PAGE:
We usually offer this template design click to download for students to start with. It’s helpful to demonstrate a few of the most useful tools like how to make lines, group and ungroup sets of lines, double click the line to reshape it through the nodes. They can also bring in photos or graphics to trace and add to the boat design. 


Waterproof, Build, Test, Repair and Customize

Trace your boat onto wax paper, tin foil or any other waterproofing material you have on hand.

Fold the boat and tape all the open edges of your paper and waterproofing layers together. You can also use spray adhesive to join the layers. Play with joining tabs at an angle to give the boat a different shape.

Test it out in some water! Encourage lots of tests like putting things inside to see what it can carry, pushing it to see if it goes straight, checking for leaks, etc.

Repair any leaks you find by drying off the area and adding more tape or glue, or some bubble gum maybe?

Customize your boat with add-on designs or by naming it. Or, many students decide to make a new boat with new ideas.


Iterate and Elaborate


We find that youth often want to build a second boat after the first. The second boat is usually more ornately decorated and they often correct things that didn’t work out the first time. Facilitators can help youth notice what aspects of the first design are and aren’t working so that they consider them in their next design. For example, if water splashed into the back of the boat where it is flat and squared, they can copy the pointed front to the back so that it lifts up on both sides. Or they can add wings or make it’s shape more closely resemble a particular kind of boat that they know. Below are some examples and possibilities with a few tips for how they were made:






There are many ways paper boats can be propelled in the water. Rubber band motors or electric motors can be attached to fans, under water rudders, or even complicated oar systems. Adding motors can be especially helpful for workflow when you’re working with larger groups of students.

To avoid long lines waiting for the craft cutter, some students can start with connecting their circuit and building their motorized propulsion. We’ve had the most luck with using small hobby motor fans mounted to the back of like a swamp boat. Here we share three models built at the Environmental Science Workshop in Watsonville. But we’d love to see what your students came up with as well! Email them to and we’ll include them in the online version of this guide here.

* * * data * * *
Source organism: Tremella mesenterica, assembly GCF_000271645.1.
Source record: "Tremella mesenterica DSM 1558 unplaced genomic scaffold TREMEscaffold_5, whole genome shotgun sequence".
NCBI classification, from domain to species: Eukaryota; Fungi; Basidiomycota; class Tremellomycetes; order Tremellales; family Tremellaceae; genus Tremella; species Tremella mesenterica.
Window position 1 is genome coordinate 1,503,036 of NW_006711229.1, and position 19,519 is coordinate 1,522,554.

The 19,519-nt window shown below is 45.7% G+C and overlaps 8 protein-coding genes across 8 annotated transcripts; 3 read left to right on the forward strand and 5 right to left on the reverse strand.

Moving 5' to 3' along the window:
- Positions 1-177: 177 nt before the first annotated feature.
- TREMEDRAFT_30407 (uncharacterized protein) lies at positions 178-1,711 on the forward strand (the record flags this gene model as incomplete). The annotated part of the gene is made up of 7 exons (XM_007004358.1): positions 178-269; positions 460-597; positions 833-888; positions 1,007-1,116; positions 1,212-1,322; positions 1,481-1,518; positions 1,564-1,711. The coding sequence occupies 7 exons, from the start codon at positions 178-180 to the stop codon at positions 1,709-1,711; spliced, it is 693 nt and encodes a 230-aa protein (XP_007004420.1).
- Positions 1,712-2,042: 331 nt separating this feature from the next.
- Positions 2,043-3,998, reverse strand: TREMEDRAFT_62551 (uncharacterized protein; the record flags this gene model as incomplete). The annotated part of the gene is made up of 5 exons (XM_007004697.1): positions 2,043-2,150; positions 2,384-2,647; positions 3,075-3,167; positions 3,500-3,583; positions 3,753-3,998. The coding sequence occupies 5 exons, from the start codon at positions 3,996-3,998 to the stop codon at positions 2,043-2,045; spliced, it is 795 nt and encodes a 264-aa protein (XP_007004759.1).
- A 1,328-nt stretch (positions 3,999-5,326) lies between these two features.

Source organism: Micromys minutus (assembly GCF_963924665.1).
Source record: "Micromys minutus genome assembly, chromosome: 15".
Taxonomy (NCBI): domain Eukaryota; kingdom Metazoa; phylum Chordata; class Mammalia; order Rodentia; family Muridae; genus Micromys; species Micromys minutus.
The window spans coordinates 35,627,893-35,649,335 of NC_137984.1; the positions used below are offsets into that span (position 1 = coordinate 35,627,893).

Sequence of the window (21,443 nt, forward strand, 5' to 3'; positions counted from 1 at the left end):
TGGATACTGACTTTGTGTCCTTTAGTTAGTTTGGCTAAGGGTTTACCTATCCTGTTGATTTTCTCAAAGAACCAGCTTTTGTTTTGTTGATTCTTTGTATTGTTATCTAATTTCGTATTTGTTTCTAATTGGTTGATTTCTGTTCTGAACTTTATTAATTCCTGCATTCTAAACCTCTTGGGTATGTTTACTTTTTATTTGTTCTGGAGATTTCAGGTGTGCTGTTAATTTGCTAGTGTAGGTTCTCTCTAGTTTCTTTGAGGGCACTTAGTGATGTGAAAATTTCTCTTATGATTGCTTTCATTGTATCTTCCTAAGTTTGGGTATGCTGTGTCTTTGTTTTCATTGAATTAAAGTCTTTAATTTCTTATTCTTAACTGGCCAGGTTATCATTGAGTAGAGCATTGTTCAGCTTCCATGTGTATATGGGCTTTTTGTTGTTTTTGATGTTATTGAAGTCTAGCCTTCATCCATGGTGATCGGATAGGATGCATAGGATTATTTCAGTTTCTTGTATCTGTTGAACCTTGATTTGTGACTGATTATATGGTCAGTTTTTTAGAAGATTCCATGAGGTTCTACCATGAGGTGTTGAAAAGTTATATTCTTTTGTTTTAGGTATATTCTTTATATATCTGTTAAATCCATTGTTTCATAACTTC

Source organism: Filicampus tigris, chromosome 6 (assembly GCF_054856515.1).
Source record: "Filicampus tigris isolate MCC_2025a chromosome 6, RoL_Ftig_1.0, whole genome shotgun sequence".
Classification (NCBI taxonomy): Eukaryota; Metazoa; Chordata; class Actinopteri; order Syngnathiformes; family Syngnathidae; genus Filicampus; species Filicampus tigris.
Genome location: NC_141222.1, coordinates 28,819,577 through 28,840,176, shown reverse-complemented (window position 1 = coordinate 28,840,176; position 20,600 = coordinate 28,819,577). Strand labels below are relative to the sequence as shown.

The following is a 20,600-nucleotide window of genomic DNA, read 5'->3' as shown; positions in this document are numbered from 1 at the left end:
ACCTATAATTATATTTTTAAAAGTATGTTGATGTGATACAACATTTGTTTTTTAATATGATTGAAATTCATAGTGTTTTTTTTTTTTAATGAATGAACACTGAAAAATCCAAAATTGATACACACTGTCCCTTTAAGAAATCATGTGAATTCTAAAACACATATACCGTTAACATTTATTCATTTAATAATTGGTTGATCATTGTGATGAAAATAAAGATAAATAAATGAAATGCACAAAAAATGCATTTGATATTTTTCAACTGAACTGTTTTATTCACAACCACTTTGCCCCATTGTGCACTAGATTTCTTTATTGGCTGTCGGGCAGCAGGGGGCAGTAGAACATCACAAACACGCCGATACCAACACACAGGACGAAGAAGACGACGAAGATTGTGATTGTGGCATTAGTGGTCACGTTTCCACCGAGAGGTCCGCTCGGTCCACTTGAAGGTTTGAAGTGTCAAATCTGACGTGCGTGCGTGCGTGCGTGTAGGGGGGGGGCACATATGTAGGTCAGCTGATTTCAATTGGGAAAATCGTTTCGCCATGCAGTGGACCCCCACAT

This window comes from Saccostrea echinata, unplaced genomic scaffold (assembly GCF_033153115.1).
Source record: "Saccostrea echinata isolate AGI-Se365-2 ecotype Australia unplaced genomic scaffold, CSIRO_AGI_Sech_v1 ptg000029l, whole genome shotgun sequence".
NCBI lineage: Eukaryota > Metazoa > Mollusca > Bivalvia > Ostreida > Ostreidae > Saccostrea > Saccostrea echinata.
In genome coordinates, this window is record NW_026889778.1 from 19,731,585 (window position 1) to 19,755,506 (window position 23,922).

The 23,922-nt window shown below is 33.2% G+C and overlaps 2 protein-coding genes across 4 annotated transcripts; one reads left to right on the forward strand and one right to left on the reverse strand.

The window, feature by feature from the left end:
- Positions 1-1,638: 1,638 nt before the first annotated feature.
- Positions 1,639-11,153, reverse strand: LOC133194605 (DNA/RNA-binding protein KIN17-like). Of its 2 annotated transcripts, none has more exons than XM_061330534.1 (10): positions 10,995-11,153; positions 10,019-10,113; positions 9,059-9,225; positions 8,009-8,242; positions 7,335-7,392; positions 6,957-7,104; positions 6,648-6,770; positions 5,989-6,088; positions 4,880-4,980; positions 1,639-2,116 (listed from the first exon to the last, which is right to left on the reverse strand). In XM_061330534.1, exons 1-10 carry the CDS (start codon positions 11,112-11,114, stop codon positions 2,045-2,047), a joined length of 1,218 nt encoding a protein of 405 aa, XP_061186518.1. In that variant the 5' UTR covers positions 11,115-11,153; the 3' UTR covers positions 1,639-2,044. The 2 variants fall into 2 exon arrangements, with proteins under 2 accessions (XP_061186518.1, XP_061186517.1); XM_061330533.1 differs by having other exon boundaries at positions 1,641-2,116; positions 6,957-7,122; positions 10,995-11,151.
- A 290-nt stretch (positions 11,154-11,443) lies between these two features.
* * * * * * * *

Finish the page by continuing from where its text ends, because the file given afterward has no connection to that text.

Basic Motor Circuit & Materials needed


Swamp Boat

This swamp boat was made by building a cardboard structure to elevate and secure the motor above the water level. It is attached with wires to a AA battery that sits inside the boat. The fan blade is made from a recycled paper coffee cup. If you cut it at a diagonal along the cup, the curve of the cup offers a perfect shape for catching and pushing air away from the boat.


Underwater Propeller

This student made a submerged propeller by attaching a hot glue stick to the end of the motor shaft. It’s also adjustable! The bind clip holds the popsicle stick attached to the motor to another popsicle stick attached to the boat. The motor can be lowered and raised to experiment with the right position.


Row Boat

This is an ambitious double oar design! The motor is attached to the inside of the boat together with the battery. The oars are built into a pulley system between the motor shaft and a wheel that drives both oars in a circular motion. This, like most motorized boats, needed some reinforcement to make the bottom of the boat less flexible.



Gustavo Hernandez

Watsonville Environmental Science Workshop


“We used to make boats out of reused plastic bottles and styrofoam, material that already floats. but we no longer want to use materials that are not biodegradable, as our recycling gets shipped somewhere else becoming another country's problem. Eventually the entire world's problem. We want people to realize that we can actually use many things that will be less affecting to the environment and without consuming too much. So we have to adapt…everything can float! This brought up a bigger question: We have never tried to make boats out of just anything. I ask them can a piece of rock float? And I say ‘well yes it can, it all depends on how you shape it. It’s all about the shape, it’s not about the material.’